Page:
A CDC study released today compares motor vehicle crash death rates in the fifty most populous areas of the country with overall national rates. Researchers analyzed 2009 data from the National Vital Statistics System and the U.S. Census Bureau and calculated rates for two groups — people of all ages, and young people 15 to 24 years old. They looked at 15-24 year olds separately because motor vehicle crashes are the leading cause of death for this age group.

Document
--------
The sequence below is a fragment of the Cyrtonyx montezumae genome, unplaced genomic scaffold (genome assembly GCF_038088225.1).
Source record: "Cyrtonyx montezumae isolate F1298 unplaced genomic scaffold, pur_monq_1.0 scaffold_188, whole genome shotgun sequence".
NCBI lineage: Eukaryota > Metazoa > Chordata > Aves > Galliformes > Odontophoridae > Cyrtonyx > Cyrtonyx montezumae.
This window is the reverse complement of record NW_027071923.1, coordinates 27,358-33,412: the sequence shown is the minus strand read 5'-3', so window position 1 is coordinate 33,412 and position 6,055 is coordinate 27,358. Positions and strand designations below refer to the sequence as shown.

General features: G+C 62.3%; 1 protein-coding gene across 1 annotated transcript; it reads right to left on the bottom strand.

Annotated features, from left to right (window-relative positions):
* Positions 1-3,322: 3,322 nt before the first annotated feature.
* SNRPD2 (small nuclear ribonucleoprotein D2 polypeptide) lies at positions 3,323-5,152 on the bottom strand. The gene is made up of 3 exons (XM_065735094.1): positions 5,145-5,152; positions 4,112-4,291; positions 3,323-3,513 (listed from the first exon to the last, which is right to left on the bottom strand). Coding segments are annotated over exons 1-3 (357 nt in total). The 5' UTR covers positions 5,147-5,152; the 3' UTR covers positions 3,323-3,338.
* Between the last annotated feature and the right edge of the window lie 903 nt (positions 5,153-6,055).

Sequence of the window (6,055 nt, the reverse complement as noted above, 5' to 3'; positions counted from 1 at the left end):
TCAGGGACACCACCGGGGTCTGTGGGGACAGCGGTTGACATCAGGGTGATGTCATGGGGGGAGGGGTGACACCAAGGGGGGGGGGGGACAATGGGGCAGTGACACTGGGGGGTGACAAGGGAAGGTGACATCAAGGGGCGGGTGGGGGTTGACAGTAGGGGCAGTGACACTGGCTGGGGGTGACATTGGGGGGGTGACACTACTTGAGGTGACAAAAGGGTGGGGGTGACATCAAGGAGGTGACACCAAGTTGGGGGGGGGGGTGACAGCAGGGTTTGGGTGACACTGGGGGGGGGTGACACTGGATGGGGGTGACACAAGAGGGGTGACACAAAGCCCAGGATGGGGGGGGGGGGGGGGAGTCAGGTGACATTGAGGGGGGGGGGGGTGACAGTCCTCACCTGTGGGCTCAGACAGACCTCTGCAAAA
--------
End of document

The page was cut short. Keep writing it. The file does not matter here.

Some key findings:
- The motor vehicle crash death rate for all ages in the 50 MSAs was 8.2 deaths per 100,000 residents, lower than the national rate of 11.1 deaths per 100,000 residents.
- The motor vehicle crash death rate for 15-24 year olds in the 50 MSAs was 13.0 deaths per 100,000 residents, lower than the national rate of 17.3 deaths per 100,000 residents.
- Motor vehicle crash death rates in the 50 most populous U.S. metropolitan statistical areas varied widely, from 4.4 to 17.8 per 100,000 residents.